And while the rich value socially responsible investing, 39% expect to receive higher returns from such products, while 33% view sustainable investing as sound and less speculative. Also, 26% of the rich cite a desire to give back directly to society.

Capgemini said its survey, performed before the pandemic, revealed that investors are least satisfied about the personalized information they get from their firm. In fact, nearly a third (60%) of the wealthy reported having an unsatisfactory experience during their attempts to research information about a firm and get personalized updates about new wealth offerings when receiving educational market information.

“Given the current uncertainty, we expect the experience and satisfaction levels to have dropped further since our survey,” the report said.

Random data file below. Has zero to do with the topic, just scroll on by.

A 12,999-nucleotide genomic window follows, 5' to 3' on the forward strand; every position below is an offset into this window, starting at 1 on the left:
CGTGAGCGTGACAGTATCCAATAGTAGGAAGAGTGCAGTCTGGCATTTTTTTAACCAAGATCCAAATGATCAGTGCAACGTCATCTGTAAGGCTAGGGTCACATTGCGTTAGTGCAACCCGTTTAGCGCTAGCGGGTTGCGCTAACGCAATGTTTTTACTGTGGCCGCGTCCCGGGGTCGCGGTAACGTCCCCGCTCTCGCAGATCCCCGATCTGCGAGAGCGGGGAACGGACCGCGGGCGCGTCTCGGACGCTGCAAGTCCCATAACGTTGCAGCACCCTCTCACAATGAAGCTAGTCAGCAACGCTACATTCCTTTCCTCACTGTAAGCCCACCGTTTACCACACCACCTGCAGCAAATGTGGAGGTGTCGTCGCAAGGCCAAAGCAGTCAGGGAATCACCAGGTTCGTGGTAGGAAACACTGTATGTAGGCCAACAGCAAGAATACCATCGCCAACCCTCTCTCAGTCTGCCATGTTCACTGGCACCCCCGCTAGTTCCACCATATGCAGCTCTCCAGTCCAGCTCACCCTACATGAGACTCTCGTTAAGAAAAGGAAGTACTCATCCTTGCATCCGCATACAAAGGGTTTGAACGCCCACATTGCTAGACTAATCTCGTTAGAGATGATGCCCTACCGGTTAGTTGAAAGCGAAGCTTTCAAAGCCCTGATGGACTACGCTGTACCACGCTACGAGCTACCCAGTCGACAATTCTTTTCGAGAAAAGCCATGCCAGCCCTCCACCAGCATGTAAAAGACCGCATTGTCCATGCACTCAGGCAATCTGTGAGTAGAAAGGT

More than 40% of the wealthy said good experiences at these touchpoints profoundly affect their overall impression of a firm. The proportion was higher (around 50%) for those younger than 40 who indicated that these touchpoints generate the highest “wow factor.”

While wealth managers do not rank Big Tech competition among the top potential disruptors, the rich believe that the big tech firms can outperform incumbent firms when it comes to information access and value-added services. Seventy-four percent of wealthy people indicated a willingness to consider wealth management offerings from big tech firms, jumping to 94% among the 22% of high-net-worth individuals who said they may switch their primary wealth management firm in the next 12 months.

As technology firms gains ground in the financial services space, wealth management firms have little choice but to quickly enhance digital customer engagement, the report said.

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